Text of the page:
Take the 2-minute tour ×
Stack Overflow is a question and answer site for professional and enthusiast programmers. It's 100% free, no registration required.

Possible Duplicate:
Why isn’t sizeof for a struct equal to the sum of sizeof of each member?

Given the following class, with no other data members:

typedef uint32_t id_t;
typedef int64_t loc_t;

class foo:
    enum bar : uint8_t
    id_t id;
    loc_t  start;
    loc_t  stop;
    bar std;

Can anyone explain why:

sizeof( id_t ) returns 4...
sizeof( loc_t ) returns 8...
sizeof( bar ) returns 1...

4+(2*8)+1 = 21


sizeof( foo ) returns 32?

Removing the uint8_t requirement on the bar enum type only succeeds in making sizeof( bar ) return 4 (int) while sizeof( foo ) still returns 32 when 24 would be properly byte aligned.

EDIT: The why has been satisfactorily answered. I thank everyone who commented as each brought a different set of detail to the table.

The fix I need is for being able to use sizeof() to create file location offsets. So that when I write a foo to a file in binary format I can find the location immediately following it if I am later given it's location. I'll update here if I find an elegant solution.

share|improve this question

marked as duplicate by Griwes, sehe, Mooing Duck, Tony D, Daniel Fischer Nov 7 '12 at 1:32

This question has been asked before and already has an answer. If those answers do not fully address your question, please ask a new question.

It sounds like you're already aware if the concept of alignment. What part of the alignment calculation are you not understanding? –  Mysticial Nov 7 '12 at 0:41
I just did not think of the expansion to 8 byte alignment... my thoughts were that 24 bytes (in the case that a bar is actually stored internally as an "int") would be aligned. Below bames53 has explicitly shown me the errors of my judgment. –  user1445306 Nov 7 '12 at 0:57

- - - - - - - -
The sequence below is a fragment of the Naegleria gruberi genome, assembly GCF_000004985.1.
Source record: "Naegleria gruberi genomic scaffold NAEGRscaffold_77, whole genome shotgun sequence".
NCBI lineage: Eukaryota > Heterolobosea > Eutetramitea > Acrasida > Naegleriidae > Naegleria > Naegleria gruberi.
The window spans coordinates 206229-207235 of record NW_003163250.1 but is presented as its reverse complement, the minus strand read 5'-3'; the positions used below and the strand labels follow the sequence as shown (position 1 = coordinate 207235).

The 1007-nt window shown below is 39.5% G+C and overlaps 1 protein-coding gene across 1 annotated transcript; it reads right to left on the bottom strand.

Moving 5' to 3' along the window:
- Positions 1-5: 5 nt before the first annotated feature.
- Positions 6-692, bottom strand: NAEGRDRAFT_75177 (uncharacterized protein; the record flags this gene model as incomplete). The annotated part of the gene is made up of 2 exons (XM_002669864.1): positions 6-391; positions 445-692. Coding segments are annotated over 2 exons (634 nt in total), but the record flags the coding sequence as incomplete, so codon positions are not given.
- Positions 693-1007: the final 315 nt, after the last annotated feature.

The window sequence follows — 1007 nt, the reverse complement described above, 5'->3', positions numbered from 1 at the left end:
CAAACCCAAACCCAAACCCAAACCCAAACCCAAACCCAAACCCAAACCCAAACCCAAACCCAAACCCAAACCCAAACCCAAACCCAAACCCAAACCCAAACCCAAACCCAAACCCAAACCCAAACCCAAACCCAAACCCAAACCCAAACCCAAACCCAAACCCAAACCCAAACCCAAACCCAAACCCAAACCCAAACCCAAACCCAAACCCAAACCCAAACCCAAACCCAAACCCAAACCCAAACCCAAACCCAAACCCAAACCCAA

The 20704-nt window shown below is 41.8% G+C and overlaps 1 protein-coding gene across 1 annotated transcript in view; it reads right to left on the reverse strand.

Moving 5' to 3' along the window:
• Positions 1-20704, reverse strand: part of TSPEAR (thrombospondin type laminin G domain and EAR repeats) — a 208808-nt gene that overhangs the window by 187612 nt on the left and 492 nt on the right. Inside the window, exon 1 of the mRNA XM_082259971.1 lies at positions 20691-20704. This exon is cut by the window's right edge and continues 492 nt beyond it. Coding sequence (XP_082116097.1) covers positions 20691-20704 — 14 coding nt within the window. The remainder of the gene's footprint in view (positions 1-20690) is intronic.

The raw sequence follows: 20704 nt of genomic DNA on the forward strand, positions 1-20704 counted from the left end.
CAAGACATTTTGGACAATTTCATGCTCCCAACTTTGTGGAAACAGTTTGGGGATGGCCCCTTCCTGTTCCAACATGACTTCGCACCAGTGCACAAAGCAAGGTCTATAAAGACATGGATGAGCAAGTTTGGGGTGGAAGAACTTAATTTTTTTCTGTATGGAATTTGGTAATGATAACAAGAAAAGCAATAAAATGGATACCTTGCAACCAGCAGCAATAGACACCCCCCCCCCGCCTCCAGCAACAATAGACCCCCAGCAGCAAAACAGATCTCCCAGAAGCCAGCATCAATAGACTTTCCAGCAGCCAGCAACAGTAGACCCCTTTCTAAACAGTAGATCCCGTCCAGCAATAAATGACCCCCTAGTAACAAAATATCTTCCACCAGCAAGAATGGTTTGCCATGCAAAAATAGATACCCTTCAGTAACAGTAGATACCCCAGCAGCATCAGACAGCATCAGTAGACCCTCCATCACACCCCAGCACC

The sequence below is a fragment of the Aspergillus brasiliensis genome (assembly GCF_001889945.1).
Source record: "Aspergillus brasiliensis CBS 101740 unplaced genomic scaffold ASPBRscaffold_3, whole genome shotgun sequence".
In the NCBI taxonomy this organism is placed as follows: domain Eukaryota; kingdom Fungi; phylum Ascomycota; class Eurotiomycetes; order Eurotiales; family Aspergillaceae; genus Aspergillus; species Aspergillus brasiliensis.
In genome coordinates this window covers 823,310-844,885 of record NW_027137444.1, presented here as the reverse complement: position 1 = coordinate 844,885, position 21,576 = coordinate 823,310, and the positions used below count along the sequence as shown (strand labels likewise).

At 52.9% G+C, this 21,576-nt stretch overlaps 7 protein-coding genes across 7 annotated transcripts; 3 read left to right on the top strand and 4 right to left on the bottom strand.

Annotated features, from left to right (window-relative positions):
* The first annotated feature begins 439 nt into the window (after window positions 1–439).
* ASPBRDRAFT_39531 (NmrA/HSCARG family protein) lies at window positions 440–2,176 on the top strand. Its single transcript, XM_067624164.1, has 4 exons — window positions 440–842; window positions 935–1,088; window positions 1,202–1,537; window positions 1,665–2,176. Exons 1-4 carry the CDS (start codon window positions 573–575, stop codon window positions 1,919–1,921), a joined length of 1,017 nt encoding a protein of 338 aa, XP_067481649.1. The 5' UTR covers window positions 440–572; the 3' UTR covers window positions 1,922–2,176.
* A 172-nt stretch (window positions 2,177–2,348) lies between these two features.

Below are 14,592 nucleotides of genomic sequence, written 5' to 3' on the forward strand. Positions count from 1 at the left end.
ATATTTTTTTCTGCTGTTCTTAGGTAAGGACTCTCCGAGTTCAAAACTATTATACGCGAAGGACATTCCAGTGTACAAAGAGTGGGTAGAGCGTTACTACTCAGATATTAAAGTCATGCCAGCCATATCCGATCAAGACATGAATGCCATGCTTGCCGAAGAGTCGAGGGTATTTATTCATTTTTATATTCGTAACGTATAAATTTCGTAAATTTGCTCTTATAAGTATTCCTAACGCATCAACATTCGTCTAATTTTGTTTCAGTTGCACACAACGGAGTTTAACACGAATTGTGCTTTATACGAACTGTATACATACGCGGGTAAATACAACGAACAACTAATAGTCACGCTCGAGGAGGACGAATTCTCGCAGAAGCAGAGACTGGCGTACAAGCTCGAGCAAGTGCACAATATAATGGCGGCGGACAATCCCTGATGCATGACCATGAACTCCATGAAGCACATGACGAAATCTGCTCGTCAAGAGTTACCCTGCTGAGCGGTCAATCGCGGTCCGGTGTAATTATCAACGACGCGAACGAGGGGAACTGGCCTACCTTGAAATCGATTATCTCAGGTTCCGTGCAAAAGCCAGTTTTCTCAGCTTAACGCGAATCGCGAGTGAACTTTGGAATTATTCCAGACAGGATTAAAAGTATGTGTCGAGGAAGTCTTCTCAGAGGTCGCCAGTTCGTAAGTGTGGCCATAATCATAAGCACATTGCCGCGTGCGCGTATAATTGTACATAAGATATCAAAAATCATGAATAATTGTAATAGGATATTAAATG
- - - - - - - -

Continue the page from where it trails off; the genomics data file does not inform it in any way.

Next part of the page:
add comment

3 Answers

up vote 1 down vote accepted

The type is probably 8 byte aligned due to the int64_ts, so

sizeof(id_t) + 4 bytes padding + 2*sizeof(loc_t) + `sizeof(uint8_t)` + padding up to the next multiple of 8 =
4 + 4 bytes of padding + 16 + 1 + (padding up to the next multiple of 8) =
25 + padding to multiple of 8 =

Some compilers have a warning for padding (clang has -Wpadded):

warning: padding class 'foo' with 4 bytes to align 'start' [-Wpadded]
    loc_t  start;
warning: padding size of 'foo' with 7 bytes to alignment boundary [-Wpadded]
class foo

You may also be able to control this using compiler extensions such as #pragma pack(1)

#pragma pack(1)
class foo:

Of course there's a performance penalty for this, but this way sizeof(foo) comes out as 21 for me on this system.

share|improve this answer
I guess I was thinking of byte alignment very incorrectly. Thank you and Sarang for straightening me out. I was thinking that the padding would be less substantial and be more inclined toward 2 or four byte alignment. –  user1445306 Nov 7 '12 at 0:44
add comment

That's because of memory alignment. Processor fetches data depending upon width of bus, 32-bit OS will align data on 4 byte boundary and 64-bit OS on 8-byte boundary. Non-Aligned memory requires two memory-reads and leads to degraded performance.

Read all about memory alignment here:

  1. http://www.devx.com/tips/Tip/13265
  2. http://msdn.microsoft.com/en-us/library/83ythb65.aspx
share|improve this answer
I ninja edited you sorry. I understand that it will try for some sort of byte alignment. But in the case where the enum takes a full 4 byte integer the total size should be 24 right? And 24 would yield appropriate byte alignment would it not? –  user1445306 Nov 7 '12 at 0:41
@user1445306, the alignment is compiler-dependent and architecture-dependent. The total size may be 24, 32, or even 64 or other, if compiler decides that it's best for performance. –  Griwes Nov 7 '12 at 0:48
I think I'll have to look and see what all of the values are for my cross compilation tools (embedded Linux for ARM built on x86_64 Linux) –  user1445306 Nov 7 '12 at 1:00
add comment

This is due to padding. The compiler may leave "spaces" in your struct, to ensure the variables inside the struct are well-aligned, for more efficient access.

You may override the default struct member alignment (at least in MSVC, by specifying #pragma pack.

share|improve this answer
Got the answer for GCC? I tried things like __attribute__((packed)) and ((align... –  user1445306 Nov 7 '12 at 0:45
add comment

Not the answer you're looking for? Browse other questions tagged or ask your own question.